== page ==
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Crysis 2 DX11, a closer look at performance and tessellation
by Damien Triolet
Published on August 3, 2011

Crytek and Electronic Arts recently published a significant update to Crysis 2 which includes patch 1.9, a DirectX 11 pack and a pack of high resolution textures. As a complement to our previous report on the performance of forty five graphics cards in this game, we of course wanted to look at performances in the new “Ultra” quality mode. We’ve also taken the opportunity to look in detail at what has been done with tessellation and present the modern graphics effects that have been introduced using some clear visuals.

A DX11 pack developed in partnership with NVIDIA
As Crytek mainly focused on the multi-platform side of things for Crysis 2, and therefore on console support, the PC version was somewhat sidelined in comparison to what we’re used to seeing from Crytek with Far Cry and the first Crysis. It has to be said that consoles are now something like five years behind the technological developments of modern graphics cards. Of course they can be used more efficiently without the burden of PC APIs and make do with lower resolutions (720p), but this doesn’t make up for the gulf that has appeared between consoles and graphics cards, especially as they don’t support the latest features such as programmable tessellation (its support is limited on the Xbox 360).

This isn't good for business for AMD and NVIDIA, who struggle at times to convince customers of the utility of updating their graphics cards or going for more powerful models when games don’t require them and haven’t been designed for them. NVIDIA has been relatively close to Crytek for several years now and is well aware of the influence a major title can have on card sales. The company therefore decided to collaborate with the developer so as to help or persuade them to put a DirectX 11 update out there.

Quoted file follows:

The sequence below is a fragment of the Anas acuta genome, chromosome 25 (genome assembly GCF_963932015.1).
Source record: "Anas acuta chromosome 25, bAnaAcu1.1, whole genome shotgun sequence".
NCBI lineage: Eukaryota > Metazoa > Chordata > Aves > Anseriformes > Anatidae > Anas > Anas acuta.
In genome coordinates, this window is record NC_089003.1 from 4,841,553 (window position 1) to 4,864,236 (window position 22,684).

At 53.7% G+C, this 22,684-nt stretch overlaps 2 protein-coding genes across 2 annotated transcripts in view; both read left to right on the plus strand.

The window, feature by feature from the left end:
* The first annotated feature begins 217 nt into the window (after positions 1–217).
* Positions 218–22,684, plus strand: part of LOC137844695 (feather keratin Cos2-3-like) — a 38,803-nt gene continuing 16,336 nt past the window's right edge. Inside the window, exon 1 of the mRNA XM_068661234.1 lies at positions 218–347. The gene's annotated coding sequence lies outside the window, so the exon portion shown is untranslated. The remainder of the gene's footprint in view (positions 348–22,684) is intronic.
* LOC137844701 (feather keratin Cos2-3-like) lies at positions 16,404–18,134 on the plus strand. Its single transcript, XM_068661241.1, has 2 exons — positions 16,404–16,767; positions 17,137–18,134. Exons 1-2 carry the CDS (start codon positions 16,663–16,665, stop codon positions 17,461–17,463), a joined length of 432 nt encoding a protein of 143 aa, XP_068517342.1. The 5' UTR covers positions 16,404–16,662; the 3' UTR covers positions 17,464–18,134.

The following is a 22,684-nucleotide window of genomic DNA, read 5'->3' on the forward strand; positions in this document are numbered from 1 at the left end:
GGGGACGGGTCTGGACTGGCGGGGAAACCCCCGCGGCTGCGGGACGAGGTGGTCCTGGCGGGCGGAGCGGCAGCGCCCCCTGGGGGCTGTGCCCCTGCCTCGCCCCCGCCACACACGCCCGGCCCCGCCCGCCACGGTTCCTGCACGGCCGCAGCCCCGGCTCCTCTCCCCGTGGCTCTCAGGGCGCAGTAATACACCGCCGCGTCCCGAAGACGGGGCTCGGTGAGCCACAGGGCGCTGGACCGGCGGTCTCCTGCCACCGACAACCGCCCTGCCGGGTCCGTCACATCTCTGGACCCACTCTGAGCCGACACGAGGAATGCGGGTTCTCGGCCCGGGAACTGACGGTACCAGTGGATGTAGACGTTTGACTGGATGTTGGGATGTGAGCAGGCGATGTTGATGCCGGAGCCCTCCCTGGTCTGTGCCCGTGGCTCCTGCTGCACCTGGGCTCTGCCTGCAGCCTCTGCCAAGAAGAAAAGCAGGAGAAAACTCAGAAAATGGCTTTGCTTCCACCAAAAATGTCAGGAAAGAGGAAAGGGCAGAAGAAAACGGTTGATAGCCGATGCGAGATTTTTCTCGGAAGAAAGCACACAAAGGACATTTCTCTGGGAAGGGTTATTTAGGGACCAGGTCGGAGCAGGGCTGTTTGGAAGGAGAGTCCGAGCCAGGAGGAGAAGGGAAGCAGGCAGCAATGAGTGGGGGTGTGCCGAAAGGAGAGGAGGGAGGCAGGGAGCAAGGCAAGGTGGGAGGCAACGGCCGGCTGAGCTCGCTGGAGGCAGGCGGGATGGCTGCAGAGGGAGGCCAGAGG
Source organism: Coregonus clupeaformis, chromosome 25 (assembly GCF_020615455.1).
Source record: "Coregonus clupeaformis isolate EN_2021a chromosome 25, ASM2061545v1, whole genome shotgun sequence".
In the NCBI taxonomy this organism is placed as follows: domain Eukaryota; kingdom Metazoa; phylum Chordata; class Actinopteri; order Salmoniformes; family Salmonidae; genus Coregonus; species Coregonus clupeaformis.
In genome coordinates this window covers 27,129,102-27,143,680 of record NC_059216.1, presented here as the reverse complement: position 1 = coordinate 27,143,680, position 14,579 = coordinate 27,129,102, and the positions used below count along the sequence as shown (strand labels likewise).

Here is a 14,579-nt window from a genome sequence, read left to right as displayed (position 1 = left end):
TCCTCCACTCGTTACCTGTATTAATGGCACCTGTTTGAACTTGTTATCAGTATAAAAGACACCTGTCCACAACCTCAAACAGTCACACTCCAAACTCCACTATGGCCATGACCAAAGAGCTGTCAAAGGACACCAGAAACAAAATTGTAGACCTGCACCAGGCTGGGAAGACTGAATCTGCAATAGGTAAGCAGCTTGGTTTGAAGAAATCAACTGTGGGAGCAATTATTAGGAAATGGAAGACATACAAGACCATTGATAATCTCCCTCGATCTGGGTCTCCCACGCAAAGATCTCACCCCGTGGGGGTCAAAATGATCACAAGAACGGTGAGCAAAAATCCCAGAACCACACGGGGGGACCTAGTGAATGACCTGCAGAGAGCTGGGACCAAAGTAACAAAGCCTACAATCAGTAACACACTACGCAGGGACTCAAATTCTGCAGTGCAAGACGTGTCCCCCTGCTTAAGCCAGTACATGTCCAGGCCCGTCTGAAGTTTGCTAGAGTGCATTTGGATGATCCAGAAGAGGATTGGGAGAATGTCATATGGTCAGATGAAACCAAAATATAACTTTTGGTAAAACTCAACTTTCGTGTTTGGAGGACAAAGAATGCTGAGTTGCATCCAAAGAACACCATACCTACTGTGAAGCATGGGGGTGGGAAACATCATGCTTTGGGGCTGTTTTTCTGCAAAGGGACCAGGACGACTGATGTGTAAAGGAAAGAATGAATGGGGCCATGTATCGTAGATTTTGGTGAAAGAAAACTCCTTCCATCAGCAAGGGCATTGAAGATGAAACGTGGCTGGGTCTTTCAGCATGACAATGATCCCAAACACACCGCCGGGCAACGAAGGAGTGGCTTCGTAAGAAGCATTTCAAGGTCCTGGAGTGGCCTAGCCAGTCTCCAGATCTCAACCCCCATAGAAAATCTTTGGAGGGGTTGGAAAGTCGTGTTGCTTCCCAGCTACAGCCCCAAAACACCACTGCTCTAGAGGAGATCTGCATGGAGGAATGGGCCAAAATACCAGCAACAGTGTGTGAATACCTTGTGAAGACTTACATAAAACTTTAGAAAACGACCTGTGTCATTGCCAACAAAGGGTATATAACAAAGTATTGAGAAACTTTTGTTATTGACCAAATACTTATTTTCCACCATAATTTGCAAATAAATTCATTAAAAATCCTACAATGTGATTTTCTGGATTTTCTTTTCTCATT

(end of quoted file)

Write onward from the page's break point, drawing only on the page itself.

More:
Working with Crytek in this way helps NVIDIA to justify the power of its latest GPUs and to influence the way tessellation is used – tessellation is a rendering technique that the GeForces process more efficiently than the AMD Radeons. For Crytek, this DirectX 11 update is part of an attempt to stimulate the very disappointing PC sales for Crysis 2. By the developer’s own admission, neglecting the PC version somewhat was a strategic mistake...

While it may be supposed that some sort of financial agreement has been negociated between Crytek, EA and NVIDIA, none of the parties is expected to make any comment on this. Whether a big cheque, sports bags full of greenbacks, software engineering support, marketing support or a mix of all that, it seems clear that NVIDIA has put its hand in its pocket in some way or another, probably with very precise requirements in terms of the use of tessellation, which apparently didn’t feature particularly prominently in Crytek’s initial plans. Crytek says moreover that this is what took longest in terms of implementation.

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